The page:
For 68 years, a faded lilac undershirt journeyed around the world with Holocaust survivor Helena Flaum. She had it in Poland, where she was born, clung to it when she was a slave laborer in Germany and in refugee camps in France and Israel, then, at last, it accompanied her to the United States.
The tattered garment is the last of three shirts made by her aunt to keep her niece warm while she was disguised as a Christian slave laborer in Germany — and is the only object remaining from her life before the war. Not a single member of Flaum’s family survived. She had taken no pictures or mementos from her childhood home. One day, the significance of the undershirt hit her. “I realized this is the only thing I had that someone in my family touched,” said Flaum, 83, in a phone interview with NJJN from her home in Farmingdale. “At that moment I took that shirt, folded it, and put it away. Wherever I went I took the shirt with me. It was my dearest possession.”
The lilac undershirt is one of more than 600 objects that will be preserved at New Jersey’s first archive of its kind for Holocaust and genocide survivor artifacts. On Nov. 14, the Holocaust, Genocide & Human Rights Education Center at Brookdale Community College in Lincroft announced the creation of the archive at a brunch honoring survivors and center supporters. More than 150 people attended the event at the campus’ Student Life Center, including 40 survivors from Monmouth, Ocean, and Middlesex counties.
The center, founded 32 years ago, also announced that it will move from its current 1,600-square-foot facility to a much larger home. The new 3,800-square-foot space in the center of campus will house the archive as well as a permanent exhibit, “The Journey to Life.” The project is slated to be completed next fall; the center will continue to operate in its current location until then.
Two volunteers are instrumental in the effort: Suzanne Scott of Red Bank, a professional archivist and historian, and Spondon Dey of Long Branch, a technology and multi-media expert who works with AT&T. Dey will integrate digital video footage into interactive presentations and create interactive educational activities. “It’s exciting for me to have the opportunity to apply my business knowledge to such an important humanitarian effort,” Dey said.
Preserving the survivors’ history and developing learning tools for community members based on the artifacts and documents is the founding principle of the Brookdale center, said Dale Daniels, its executive director. The contributors to the archive “are a testimony to the history of Jewish life before the war. They came to New Jersey to start new lives with less than nothing. This is a very powerful lesson for schoolchildren. When they hear them speak they become heroes. The archives are just one of many ways we preserve tangible objects of history for students, scholars, and historians.”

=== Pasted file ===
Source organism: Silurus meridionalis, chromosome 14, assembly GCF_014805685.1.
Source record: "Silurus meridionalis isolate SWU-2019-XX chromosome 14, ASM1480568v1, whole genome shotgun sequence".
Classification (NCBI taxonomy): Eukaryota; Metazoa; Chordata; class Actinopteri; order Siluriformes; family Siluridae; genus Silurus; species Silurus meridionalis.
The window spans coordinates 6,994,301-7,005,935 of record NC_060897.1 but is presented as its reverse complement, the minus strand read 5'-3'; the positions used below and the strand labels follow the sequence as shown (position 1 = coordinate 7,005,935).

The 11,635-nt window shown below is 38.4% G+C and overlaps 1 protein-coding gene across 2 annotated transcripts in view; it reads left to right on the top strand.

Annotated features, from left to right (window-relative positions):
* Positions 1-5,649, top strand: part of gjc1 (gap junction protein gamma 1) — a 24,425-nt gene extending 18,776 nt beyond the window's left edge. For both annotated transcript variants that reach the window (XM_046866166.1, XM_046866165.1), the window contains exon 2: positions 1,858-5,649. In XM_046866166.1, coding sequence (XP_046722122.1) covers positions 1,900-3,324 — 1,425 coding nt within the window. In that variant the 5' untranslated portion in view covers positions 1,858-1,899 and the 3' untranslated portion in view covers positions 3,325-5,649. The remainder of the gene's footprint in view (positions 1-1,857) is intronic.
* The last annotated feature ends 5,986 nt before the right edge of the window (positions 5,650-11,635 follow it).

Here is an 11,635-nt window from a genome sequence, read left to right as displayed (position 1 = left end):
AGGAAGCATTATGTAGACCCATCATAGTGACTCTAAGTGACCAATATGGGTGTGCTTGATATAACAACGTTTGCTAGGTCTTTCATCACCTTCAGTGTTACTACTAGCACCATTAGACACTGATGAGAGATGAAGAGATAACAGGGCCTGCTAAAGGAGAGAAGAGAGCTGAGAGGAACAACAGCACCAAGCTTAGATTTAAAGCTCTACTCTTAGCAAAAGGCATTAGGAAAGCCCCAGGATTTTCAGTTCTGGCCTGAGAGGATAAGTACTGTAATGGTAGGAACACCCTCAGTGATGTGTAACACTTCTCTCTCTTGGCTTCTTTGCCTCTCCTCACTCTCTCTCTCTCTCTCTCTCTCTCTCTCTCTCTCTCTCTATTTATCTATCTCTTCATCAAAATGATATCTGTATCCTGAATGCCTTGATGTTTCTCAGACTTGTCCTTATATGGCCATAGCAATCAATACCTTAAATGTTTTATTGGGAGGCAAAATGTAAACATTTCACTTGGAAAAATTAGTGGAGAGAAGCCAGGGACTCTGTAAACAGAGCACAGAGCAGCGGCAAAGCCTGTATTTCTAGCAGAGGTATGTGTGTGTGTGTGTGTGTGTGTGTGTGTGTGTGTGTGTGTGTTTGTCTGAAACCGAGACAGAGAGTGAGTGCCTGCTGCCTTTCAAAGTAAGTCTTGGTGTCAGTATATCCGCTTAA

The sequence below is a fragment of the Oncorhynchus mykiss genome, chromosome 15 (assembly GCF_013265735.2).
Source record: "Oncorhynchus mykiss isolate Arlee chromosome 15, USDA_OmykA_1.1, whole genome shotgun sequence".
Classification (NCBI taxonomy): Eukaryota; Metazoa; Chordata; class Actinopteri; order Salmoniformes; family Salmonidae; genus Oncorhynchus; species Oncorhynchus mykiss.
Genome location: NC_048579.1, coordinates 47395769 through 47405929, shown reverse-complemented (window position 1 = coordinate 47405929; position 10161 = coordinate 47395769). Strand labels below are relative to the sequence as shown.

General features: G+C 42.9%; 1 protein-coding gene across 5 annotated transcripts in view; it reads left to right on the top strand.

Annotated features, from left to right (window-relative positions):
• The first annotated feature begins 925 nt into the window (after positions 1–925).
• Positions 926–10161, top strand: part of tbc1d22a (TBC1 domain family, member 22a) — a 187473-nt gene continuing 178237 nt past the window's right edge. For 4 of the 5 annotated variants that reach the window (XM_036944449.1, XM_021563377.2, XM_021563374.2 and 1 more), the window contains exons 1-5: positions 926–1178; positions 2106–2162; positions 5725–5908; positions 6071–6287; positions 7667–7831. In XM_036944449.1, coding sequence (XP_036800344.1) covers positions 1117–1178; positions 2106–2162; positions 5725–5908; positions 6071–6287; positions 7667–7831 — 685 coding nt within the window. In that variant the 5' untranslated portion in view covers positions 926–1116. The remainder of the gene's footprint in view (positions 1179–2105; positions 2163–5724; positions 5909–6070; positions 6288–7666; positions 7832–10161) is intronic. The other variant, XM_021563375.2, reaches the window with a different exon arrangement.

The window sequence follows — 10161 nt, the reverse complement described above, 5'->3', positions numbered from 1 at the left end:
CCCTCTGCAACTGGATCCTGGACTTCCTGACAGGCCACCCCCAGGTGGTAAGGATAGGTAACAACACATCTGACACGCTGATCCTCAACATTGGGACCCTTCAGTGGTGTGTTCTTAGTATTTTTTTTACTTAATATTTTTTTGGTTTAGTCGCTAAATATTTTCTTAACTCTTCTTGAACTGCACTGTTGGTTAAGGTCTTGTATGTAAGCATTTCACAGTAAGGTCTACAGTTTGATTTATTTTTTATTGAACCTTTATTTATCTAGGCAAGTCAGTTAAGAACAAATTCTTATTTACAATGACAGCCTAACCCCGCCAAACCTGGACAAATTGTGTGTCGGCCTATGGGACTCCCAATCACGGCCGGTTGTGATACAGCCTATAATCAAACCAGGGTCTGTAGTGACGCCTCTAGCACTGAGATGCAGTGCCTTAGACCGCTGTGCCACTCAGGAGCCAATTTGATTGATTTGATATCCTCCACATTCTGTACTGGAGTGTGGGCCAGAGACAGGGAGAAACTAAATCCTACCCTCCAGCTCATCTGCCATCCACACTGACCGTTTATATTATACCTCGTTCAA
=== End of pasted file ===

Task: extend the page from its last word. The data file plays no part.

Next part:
In 2009 the center obtained a $6,000 grant from the National Endowment for the Humanities to undertake a preservation study and has received donations of archival material from more than 200 individuals. The items include artwork, books, correspondence, diaries, clothing, memoirs, oral histories, photographs, and documents.
The center is committed to preserving the material and ensuring that the items are stored, handled, and displayed appropriately. The contents of the archives will be made accessible to qualified researchers, scholars, and historians and to educators and institutions of learning.
Among the items is a two-inch leather-bound book donated by the family of the late Ruth Knopp, who lived in Middletown. The book, which was given to Knopp by a slave laborer whom she nursed back to health, is illustrated by minuscule drawings of a nurse caring for a patient.
The collection also includes a concentration camp uniform worn by the late Catherine Woolf, who lived in New York City. “About 10 years ago, after a visit to the center,” Daniels said, “Woolf gave her uniform to her son John and asked him to donate it to the center. John had no idea she still had her uniform.”
Daniels said that over the years at the center, she has noted that survivors, when sharing their stories with local children, “have recognized the impact of their memorabilia on our youth. These survivors have entrusted the center with the care and safekeeping of these valuables because they want their testimonies to continue to teach their legacy in our community long after they can do it themselves,” Daniels said.
“We consider it an honor to preserve these archival materials and to display and teach with them. They remain here, so our children and tomorrow’s children will be able to bear witness to their history.”